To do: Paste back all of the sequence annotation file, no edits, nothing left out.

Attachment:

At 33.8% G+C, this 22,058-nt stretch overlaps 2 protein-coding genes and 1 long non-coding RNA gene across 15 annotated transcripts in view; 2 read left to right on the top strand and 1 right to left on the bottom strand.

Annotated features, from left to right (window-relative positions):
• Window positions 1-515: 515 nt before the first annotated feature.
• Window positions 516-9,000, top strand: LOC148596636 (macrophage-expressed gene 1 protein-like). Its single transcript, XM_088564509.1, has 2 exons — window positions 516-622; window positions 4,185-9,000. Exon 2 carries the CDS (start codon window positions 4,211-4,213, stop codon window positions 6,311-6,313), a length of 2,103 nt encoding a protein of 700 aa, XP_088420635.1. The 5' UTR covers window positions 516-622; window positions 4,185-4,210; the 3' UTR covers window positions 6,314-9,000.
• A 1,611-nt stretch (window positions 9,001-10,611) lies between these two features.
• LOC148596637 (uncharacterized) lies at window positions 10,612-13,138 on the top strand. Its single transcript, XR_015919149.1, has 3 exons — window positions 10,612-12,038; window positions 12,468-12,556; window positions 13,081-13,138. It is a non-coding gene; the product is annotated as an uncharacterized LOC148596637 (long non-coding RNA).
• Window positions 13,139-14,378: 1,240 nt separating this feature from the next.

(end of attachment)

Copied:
At 33.8% G+C, this 22,058-nt stretch overlaps 2 protein-coding genes and 1 long non-coding RNA gene across 15 annotated transcripts in view; 2 read left to right on the top strand and 1 right to left on the bottom strand.

Annotated features, from left to right (window-relative positions):
• Window positions 1-515: 515 nt before the first annotated feature.
• Window positions 516-9,000, top strand: LOC148596636 (macrophage-expressed gene 1 protein-like). Its single transcript, XM_088564509.1, has 2 exons — window positions 516-622; window positions 4,185-9,000. Exon 2 carries the CDS (start codon window positions 4,211-4,213, stop codon window positions 6,311-6,313), a length of 2,103 nt encoding a protein of 700 aa, XP_088420635.1. The 5' UTR covers window positions 516-622; window positions 4,185-4,210; the 3' UTR covers window positions 6,314-9,000.
• A 1,611-nt stretch (window positions 9,001-10,611) lies between these two features.
• LOC148596637 (uncharacterized) lies at window positions 10,612-13,138 on the top strand. Its single transcript, XR_015919149.1, has 3 exons — window positions 10,612-12,038; window positions 12,468-12,556; window positions 13,081-13,138. It is a non-coding gene; the product is annotated as an uncharacterized LOC148596637 (long non-coding RNA).
• Window positions 13,139-14,378: 1,240 nt separating this feature from the next.